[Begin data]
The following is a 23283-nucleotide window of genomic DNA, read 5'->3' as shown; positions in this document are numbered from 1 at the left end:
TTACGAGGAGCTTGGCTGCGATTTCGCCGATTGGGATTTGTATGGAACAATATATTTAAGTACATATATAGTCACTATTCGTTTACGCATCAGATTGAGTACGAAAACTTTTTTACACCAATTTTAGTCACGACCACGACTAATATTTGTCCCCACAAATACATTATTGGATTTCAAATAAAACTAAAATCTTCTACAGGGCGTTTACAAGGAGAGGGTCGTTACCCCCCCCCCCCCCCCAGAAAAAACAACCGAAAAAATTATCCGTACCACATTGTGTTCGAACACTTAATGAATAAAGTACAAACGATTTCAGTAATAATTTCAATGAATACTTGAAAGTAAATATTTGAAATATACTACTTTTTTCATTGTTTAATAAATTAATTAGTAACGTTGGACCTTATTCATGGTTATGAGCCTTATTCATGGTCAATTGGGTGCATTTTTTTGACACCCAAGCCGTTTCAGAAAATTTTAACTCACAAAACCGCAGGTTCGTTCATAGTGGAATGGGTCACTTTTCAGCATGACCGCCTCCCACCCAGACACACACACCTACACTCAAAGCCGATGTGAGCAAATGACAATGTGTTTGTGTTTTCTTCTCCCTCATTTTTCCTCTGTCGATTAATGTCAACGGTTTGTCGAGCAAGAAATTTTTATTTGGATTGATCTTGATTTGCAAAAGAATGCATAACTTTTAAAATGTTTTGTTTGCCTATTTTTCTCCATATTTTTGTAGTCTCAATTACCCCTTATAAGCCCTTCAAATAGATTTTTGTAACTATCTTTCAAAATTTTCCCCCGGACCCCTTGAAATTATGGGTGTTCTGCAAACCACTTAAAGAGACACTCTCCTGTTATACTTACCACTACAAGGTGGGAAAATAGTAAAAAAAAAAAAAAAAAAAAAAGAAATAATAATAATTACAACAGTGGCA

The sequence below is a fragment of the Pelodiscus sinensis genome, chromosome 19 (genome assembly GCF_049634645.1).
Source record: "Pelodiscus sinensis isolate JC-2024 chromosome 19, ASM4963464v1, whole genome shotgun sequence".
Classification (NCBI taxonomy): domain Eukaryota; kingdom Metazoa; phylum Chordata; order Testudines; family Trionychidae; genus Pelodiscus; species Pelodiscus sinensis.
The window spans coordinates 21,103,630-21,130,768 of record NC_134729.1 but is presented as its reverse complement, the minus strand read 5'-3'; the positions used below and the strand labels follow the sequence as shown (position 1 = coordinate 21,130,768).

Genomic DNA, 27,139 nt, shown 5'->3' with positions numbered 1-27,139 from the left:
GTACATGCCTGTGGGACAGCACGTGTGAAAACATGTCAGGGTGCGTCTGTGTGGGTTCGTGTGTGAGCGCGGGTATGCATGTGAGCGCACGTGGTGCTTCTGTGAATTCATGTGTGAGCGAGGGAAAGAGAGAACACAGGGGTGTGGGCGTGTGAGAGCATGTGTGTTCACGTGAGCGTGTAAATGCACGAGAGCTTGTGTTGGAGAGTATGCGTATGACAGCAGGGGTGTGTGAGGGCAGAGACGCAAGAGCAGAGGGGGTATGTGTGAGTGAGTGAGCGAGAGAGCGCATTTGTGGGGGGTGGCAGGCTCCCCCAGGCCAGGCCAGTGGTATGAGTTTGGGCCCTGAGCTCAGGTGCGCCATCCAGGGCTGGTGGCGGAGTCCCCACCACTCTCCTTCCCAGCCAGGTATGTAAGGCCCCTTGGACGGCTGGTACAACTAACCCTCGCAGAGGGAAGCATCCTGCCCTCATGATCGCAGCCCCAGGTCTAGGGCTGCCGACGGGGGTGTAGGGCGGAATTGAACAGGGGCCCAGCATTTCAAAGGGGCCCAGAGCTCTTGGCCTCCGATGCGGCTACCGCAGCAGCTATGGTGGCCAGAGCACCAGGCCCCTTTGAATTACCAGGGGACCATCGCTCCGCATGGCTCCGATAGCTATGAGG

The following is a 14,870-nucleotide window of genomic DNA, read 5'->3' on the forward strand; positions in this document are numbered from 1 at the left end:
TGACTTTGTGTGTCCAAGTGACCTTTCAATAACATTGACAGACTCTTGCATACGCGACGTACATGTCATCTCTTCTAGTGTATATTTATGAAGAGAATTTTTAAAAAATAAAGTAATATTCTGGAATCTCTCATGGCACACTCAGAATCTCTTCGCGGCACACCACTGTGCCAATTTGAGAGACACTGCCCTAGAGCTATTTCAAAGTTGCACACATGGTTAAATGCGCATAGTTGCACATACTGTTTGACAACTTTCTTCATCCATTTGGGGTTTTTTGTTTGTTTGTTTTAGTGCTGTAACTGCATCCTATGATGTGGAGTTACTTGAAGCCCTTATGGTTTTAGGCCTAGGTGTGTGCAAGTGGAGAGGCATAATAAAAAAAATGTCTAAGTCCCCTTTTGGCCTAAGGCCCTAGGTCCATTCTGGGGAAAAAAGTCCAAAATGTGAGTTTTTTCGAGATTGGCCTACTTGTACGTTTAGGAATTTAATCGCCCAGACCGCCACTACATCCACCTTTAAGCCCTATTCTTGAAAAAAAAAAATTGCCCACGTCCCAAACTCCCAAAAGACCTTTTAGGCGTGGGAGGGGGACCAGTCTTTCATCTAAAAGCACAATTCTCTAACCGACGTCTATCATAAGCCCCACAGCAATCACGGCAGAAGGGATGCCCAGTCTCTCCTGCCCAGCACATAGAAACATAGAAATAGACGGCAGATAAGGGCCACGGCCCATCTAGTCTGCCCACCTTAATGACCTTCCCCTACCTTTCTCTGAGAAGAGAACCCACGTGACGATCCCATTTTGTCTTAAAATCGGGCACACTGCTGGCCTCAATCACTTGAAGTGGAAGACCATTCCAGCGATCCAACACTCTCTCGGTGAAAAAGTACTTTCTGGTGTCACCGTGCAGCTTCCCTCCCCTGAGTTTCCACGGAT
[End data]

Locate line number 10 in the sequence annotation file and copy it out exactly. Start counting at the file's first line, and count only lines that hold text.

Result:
TGACTTTGTGTGTCCAAGTGACCTTTCAATAACATTGACAGACTCTTGCATACGCGACGTACATGTCATCTCTTCTAGTGTATATTTATGAAGAGAATTTTTAAAAAATAAAGTAATATTCTGGAATCTCTCATGGCACACTCAGAATCTCTTCGCGGCACACCACTGTGCCAATTTGAGAGACACTGCCCTAGAGCTATTTCAAAGTTGCACACATGGTTAAATGCGCATAGTTGCACATACTGTTTGACAACTTTCTTCATCCATTTGGGGTTTTTTGTTTGTTTGTTTTAGTGCTGTAACTGCATCCTATGATGTGGAGTTACTTGAAGCCCTTATGGTTTTAGGCCTAGGTGTGTGCAAGTGGAGAGGCATAATAAAAAAAATGTCTAAGTCCCCTTTTGGCCTAAGGCCCTAGGTCCATTCTGGGGAAAAAAGTCCAAAATGTGAGTTTTTTCGAGATTGGCCTACTTGTACGTTTAGGAATTTAATCGCCCAGACCGCCACTACATCCACCTTTAAGCCCTATTCTTGAAAAAAAAAAATTGCCCACGTCCCAAACTCCCAAAAGACCTTTTAGGCGTGGGAGGGGGACCAGTCTTTCATCTAAAAGCACAATTCTCTAACCGACGTCTATCATAAGCCCCACAGCAATCACGGCAGAAGGGATGCCCAGTCTCTCCTGCCCAGCACATAGAAACATAGAAATAGACGGCAGATAAGGGCCACGGCCCATCTAGTCTGCCCACCTTAATGACCTTCCCCTACCTTTCTCTGAGAAGAGAACCCACGTGACGATCCCATTTTGTCTTAAAATCGGGCACACTGCTGGCCTCAATCACTTGAAGTGGAAGACCATTCCAGCGATCCAACACTCTCTCGGTGAAAAAGTACTTTCTGGTGTCACCGTGCAGCTTCCCTCCCCTGAGTTTCCACGGAT